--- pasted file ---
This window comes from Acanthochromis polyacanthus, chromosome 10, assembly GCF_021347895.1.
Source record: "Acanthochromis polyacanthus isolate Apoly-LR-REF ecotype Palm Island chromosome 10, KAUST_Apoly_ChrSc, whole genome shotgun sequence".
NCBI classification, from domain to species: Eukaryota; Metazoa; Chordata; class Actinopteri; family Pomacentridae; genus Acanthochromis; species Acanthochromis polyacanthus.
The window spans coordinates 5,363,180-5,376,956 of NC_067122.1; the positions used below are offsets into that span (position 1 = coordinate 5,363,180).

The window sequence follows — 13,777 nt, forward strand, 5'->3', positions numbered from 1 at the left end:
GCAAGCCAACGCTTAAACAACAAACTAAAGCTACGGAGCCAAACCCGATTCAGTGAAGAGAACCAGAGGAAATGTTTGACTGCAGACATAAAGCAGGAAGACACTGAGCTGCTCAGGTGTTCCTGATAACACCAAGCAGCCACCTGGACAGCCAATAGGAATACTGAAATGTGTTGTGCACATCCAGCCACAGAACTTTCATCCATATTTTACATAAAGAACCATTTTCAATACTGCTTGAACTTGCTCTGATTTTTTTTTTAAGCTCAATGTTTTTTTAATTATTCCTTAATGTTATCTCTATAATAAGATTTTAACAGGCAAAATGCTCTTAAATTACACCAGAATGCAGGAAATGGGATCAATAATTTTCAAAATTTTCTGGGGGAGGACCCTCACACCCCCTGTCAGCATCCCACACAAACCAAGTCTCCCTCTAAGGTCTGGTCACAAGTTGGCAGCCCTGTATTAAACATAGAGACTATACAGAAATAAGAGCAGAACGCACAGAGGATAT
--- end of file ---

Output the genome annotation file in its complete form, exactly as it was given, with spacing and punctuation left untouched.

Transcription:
This window comes from Acanthochromis polyacanthus, chromosome 10, assembly GCF_021347895.1.
Source record: "Acanthochromis polyacanthus isolate Apoly-LR-REF ecotype Palm Island chromosome 10, KAUST_Apoly_ChrSc, whole genome shotgun sequence".
NCBI classification, from domain to species: Eukaryota; Metazoa; Chordata; class Actinopteri; family Pomacentridae; genus Acanthochromis; species Acanthochromis polyacanthus.
The window spans coordinates 5,363,180-5,376,956 of NC_067122.1; the positions used below are offsets into that span (position 1 = coordinate 5,363,180).

The window sequence follows — 13,777 nt, forward strand, 5'->3', positions numbered from 1 at the left end:
GCAAGCCAACGCTTAAACAACAAACTAAAGCTACGGAGCCAAACCCGATTCAGTGAAGAGAACCAGAGGAAATGTTTGACTGCAGACATAAAGCAGGAAGACACTGAGCTGCTCAGGTGTTCCTGATAACACCAAGCAGCCACCTGGACAGCCAATAGGAATACTGAAATGTGTTGTGCACATCCAGCCACAGAACTTTCATCCATATTTTACATAAAGAACCATTTTCAATACTGCTTGAACTTGCTCTGATTTTTTTTTTAAGCTCAATGTTTTTTTAATTATTCCTTAATGTTATCTCTATAATAAGATTTTAACAGGCAAAATGCTCTTAAATTACACCAGAATGCAGGAAATGGGATCAATAATTTTCAAAATTTTCTGGGGGAGGACCCTCACACCCCCTGTCAGCATCCCACACAAACCAAGTCTCCCTCTAAGGTCTGGTCACAAGTTGGCAGCCCTGTATTAAACATAGAGACTATACAGAAATAAGAGCAGAACGCACAGAGGATAT